A new era of education opportunities began in Chinhae as teachers, students, and family members said goodbye to C.T. Joy Elementary School during a closing ceremony at Commander, Fleet Activities Chinhae (CFAC), June 2.
The ceremony commemorated the history of the 57-year-old school and highlighted vast new education opportunities made possible through seven international schools.
"Fifty-seven years ago, the doors of this school opened for the first time with the promise of a quality education and the vision to ‘inspire students to lead and learn to their fullest potential,'" said guest speaker Rear Adm. Brad Cooper, commander of U.S. Navy Region Korea. "Today, we are closing C.T. Joy but keeping that vision alive by opening up seven international schools, providing new opportunities and state-of-the-art resources."
Ms. Lois Rapp, the director of Student Excellence for the Department of Defense Education Activity (DoDEA), shared Cooper's belief that the transition would greatly benefit current and future students by providing a unique opportunity not available with a standard DoDEA school program.
"Families in the Chinhae community will now have the option of selecting one of the several international schools; all with different programming and focus areas, which is what makes the opportunity a unique one," said Rapp. "Families can also choose to homeschool their child through the Non-DoD Schools Program as an alternative to the private school option. "
Rapp continued by remarking that Chinhae families will now join a larger worldwide community participating in international schools.
"You [the Chinhae community] will join the approximately 3,600 students' worldwide who have the extraordinary opportunity to attend and engage in international schooling," Rapp said. "While there is nothing like the DoDEA experience, students will make new friends of multi-national backgrounds and gain exposure to new curricula, languages, and courses."
Former C.T. Joy student and current active duty Sailor assigned to CFAC, Information Systems Technician Second Class Calvin Rifareal shared his experience as a student nine years ago.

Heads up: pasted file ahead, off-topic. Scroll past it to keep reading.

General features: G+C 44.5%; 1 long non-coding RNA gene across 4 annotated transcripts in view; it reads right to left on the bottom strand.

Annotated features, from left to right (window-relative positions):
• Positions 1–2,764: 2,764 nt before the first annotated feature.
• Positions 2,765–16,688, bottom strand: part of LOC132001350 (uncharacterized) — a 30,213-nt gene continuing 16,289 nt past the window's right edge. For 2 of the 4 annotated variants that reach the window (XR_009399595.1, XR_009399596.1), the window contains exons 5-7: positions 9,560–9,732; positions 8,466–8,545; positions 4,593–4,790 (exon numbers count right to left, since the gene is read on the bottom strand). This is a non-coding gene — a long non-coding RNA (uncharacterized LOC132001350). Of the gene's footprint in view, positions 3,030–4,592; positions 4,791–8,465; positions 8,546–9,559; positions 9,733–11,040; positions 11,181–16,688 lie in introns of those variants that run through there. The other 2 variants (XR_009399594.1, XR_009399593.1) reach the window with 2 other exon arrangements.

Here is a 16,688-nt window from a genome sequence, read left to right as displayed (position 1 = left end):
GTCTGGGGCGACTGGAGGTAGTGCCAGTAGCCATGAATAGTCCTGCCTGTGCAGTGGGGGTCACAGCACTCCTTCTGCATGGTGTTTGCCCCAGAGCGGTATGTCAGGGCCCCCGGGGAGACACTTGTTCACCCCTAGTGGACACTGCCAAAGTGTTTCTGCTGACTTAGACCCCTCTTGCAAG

"We were welcomed with open arms and my attendance at CT Joy was the main reason adjusting to life in Korea was effortless," said Rifareal. "My days as a fighting Sea Turtle set the foundation for me to be the person I am today, and the cherished memories I have [for C.T. Joy] will live on forever."
After C.T. Joy officially closes June 16, students will have the opportunity to attend one of seven international schools in the Chinhae and Busan area or be homeschooled under the Non-DoD Schools Program.
"Today, as we rightfully honor and appreciate our past," said Cooper. "I ask you to join me in looking toward a bright future of education in Chinhae. The future brings new opportunities and new adventures. So I am excited about the future, I hope that you are as well."
C.T Joy Elementary School was named after Adm. Charles Turner Joy who retired from the Navy in 1954 after serving in WWI, WWII, and the Korean War.
Located on the southeastern coast of the Republic of Korea, Commander Fleet Activities Chinhae is the only U.S. Navy installation on Asia's mainland, providing service and operational support to the fleet and strengthening the U.S.-Republic of Korea alliance.
Commander, U.S. Navy Region Korea provides shore installation management and support to Navy activities throughout the Republic of Korea. CNRK exercises military command over Fleet Activities Chinhae, the only US Navy installation in mainland Asia. For more news from Commander, Navy Region Korea, visit www.navy.mil/local/cnfk.